We stayed at the Royal Orchid hotel, which had a really nice shower and insanely comfortable beds. We watched Prince of Persia at night, then a horrible, hilarious, dubbed Chinese film in the morning. The second day, we visited the temple, where Jodi got to spend some quality time with Lakshmi (the elephant), feeding her bananas we'd bought.

Since we'd seen everything we were interested in, we ended up taking a boat across the river, and hiking 680 steps up Anjanadri hill to see a view of Hampi valley. The hike wasn't as hard as we'd anticipated, but we had to pass too many monkeys too close for comfort. We'd paid an auto driver to take us there, wait for us, and return us to the boat dock. We asked him to stop so we could walk the last km. He said, "Why?"

We had to wait over half an hour for the boat to come get us. (TII) By the time we made it across, the ruins were closed. We climbed up on top of riverside ruin that still had a roof and lay there for half an hour. Then we went to the Mango Tree for dinner, where we hung out for two hours. One of the waiters walked us back to the road, through the banana plantation with a flashlight. He showed us fireflies, which are apparently huge, fat beetles. At this point we realized our driver had been sitting outside the gate for 7 hours, since bringing us to the Mango Tree for lunch. We made it to the train station, and our train was only half an hour late.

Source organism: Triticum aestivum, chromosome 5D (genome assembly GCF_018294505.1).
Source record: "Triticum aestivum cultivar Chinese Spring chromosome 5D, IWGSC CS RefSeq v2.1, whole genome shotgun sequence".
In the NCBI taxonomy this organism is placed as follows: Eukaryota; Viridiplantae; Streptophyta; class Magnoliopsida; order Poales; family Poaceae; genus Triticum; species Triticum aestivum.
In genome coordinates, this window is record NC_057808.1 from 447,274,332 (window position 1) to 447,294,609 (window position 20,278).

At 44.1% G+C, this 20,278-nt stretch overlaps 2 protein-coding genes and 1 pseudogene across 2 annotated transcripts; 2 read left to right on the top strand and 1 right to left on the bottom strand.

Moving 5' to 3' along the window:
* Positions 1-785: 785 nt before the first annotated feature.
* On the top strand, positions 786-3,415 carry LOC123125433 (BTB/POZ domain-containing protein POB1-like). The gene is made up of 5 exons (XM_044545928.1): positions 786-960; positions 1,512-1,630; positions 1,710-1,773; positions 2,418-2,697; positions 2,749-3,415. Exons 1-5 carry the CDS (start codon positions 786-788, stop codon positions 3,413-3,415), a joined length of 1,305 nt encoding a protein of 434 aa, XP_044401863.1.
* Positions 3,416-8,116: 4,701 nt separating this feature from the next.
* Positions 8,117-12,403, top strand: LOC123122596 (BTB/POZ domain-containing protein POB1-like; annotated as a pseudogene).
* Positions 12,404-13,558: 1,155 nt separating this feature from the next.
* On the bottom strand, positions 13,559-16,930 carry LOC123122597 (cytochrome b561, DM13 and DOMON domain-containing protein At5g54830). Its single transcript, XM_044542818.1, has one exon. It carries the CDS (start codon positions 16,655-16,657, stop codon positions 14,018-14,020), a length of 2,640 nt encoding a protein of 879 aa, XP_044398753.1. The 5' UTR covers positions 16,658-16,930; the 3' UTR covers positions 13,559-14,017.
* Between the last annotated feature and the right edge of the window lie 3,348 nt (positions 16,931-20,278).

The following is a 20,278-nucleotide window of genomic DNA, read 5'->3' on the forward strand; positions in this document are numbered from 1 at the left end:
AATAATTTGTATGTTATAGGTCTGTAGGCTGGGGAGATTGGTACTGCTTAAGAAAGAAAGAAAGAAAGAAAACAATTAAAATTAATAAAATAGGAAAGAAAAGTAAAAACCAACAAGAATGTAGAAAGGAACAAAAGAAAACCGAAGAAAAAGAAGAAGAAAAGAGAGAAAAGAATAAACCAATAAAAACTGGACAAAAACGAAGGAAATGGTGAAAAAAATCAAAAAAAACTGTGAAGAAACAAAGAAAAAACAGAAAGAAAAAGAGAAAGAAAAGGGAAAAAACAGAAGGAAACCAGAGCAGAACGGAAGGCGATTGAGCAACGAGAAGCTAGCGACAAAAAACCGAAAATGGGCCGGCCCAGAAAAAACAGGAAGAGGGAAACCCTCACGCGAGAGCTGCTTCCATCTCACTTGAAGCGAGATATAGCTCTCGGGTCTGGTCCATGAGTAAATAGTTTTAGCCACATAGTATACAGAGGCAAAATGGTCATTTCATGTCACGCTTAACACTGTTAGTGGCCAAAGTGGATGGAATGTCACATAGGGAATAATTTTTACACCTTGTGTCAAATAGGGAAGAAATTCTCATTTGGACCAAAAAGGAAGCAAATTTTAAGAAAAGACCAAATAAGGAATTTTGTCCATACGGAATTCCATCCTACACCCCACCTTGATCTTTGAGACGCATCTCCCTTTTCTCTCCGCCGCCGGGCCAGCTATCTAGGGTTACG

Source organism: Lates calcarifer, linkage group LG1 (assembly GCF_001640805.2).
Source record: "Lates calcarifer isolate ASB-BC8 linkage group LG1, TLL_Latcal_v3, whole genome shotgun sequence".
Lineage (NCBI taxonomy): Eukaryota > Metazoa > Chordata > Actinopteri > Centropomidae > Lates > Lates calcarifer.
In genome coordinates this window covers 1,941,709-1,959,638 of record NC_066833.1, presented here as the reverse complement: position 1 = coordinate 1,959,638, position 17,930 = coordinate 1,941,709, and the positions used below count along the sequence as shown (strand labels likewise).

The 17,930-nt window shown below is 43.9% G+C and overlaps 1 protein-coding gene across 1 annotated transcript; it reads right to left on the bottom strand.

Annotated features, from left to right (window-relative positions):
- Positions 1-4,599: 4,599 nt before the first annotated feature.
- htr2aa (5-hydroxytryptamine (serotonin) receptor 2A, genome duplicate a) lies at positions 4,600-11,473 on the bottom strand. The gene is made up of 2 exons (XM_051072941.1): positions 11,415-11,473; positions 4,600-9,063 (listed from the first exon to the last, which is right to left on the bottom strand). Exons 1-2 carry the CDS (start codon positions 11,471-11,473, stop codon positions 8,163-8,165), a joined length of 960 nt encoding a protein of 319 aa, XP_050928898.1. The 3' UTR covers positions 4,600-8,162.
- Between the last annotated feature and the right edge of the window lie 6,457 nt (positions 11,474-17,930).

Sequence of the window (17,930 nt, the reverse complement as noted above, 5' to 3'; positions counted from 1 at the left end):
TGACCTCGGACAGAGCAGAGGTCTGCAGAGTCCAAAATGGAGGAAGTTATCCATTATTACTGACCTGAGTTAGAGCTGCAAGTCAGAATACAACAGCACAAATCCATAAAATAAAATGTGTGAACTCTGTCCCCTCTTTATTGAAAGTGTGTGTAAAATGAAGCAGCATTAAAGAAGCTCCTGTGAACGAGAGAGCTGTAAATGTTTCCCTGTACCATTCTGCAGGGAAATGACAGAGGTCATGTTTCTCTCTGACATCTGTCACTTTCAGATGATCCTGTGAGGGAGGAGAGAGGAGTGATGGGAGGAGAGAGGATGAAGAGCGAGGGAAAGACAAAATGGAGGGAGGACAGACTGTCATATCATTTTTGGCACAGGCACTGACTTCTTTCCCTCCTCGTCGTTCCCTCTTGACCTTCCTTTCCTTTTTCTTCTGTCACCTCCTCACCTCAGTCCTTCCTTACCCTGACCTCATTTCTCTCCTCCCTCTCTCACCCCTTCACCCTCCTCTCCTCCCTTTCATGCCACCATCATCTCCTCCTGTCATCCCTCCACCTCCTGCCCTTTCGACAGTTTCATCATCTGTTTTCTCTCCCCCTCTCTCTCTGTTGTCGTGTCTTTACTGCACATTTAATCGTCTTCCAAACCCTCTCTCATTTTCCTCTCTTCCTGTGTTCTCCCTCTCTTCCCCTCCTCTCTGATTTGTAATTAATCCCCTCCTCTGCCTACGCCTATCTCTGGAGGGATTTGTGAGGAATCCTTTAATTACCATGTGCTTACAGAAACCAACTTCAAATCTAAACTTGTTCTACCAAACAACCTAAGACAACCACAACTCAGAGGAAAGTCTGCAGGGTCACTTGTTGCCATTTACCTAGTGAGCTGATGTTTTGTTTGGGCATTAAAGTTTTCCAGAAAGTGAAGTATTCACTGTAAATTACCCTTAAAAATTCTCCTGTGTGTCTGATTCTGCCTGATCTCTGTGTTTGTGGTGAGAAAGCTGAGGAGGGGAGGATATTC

We couldn't get first class on the way back, and unfortunately, it was a lot harder to sleep in second class. A few stops after us, a couple guys came and slept in the bunks above us, slinging their stuff on our beds and snoring, and there was a kid talking loudly for hours across the way. The train got in to Bangalore at 6:10 am. Bleh.

Pretend Gods: John and the kids are still not feeling great. John went to work late, we left Dalton home with Kannagi, and Jodi and I took Maggie to the ISKCON temple. I had a difficult time explaining some of it to Maggie, and ended up calling the idols "pretend gods". Then Maggie, being 4 and grumpy, yelled, "I don't want them to give flowers to the pretend gods!" Luckily, no one understood her, or heard her over the chanting.

In the car, Jodi and I read through some of the free literature we got and questioned Sandeep about it. I asked Sandeep who his family god was, then Maggie announced, "I don't have a god." I told her that our God is Heavenly Father, which she seemed to accept for a few minutes. Then, she decided, "Sandeep is my god!"